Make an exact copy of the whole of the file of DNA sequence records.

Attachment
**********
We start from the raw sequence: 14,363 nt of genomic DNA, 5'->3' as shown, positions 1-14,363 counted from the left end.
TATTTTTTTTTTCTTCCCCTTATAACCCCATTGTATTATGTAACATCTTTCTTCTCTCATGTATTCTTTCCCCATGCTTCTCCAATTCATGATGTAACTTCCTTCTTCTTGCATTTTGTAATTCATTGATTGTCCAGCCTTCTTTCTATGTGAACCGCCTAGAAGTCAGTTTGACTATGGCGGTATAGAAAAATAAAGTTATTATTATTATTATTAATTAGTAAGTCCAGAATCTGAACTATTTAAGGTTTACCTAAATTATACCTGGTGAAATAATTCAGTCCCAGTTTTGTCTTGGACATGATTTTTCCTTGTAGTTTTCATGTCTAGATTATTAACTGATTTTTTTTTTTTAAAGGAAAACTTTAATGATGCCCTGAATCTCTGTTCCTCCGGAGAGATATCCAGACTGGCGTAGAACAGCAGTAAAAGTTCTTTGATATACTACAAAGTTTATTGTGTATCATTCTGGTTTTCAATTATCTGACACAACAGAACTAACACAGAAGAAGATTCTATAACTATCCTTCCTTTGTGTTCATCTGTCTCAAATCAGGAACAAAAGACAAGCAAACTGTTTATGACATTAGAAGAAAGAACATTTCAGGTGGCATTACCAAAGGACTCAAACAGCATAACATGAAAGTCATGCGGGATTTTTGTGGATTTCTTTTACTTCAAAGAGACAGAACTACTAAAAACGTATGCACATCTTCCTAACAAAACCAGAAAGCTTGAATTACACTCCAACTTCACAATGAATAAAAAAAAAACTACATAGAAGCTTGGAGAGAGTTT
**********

We start from the raw sequence: 14,363 nt of genomic DNA, 5'->3' as shown, positions 1-14,363 counted from the left end.
TATTTTTTTTTTCTTCCCCTTATAACCCCATTGTATTATGTAACATCTTTCTTCTCTCATGTATTCTTTCCCCATGCTTCTCCAATTCATGATGTAACTTCCTTCTTCTTGCATTTTGTAATTCATTGATTGTCCAGCCTTCTTTCTATGTGAACCGCCTAGAAGTCAGTTTGACTATGGCGGTATAGAAAAATAAAGTTATTATTATTATTATTAATTAGTAAGTCCAGAATCTGAACTATTTAAGGTTTACCTAAATTATACCTGGTGAAATAATTCAGTCCCAGTTTTGTCTTGGACATGATTTTTCCTTGTAGTTTTCATGTCTAGATTATTAACTGATTTTTTTTTTTTAAAGGAAAACTTTAATGATGCCCTGAATCTCTGTTCCTCCGGAGAGATATCCAGACTGGCGTAGAACAGCAGTAAAAGTTCTTTGATATACTACAAAGTTTATTGTGTATCATTCTGGTTTTCAATTATCTGACACAACAGAACTAACACAGAAGAAGATTCTATAACTATCCTTCCTTTGTGTTCATCTGTCTCAAATCAGGAACAAAAGACAAGCAAACTGTTTATGACATTAGAAGAAAGAACATTTCAGGTGGCATTACCAAAGGACTCAAACAGCATAACATGAAAGTCATGCGGGATTTTTGTGGATTTCTTTTACTTCAAAGAGACAGAACTACTAAAAACGTATGCACATCTTCCTAACAAAACCAGAAAGCTTGAATTACACTCCAACTTCACAATGAATAAAAAAAAAACTACATAGAAGCTTGGAGAGAGTTT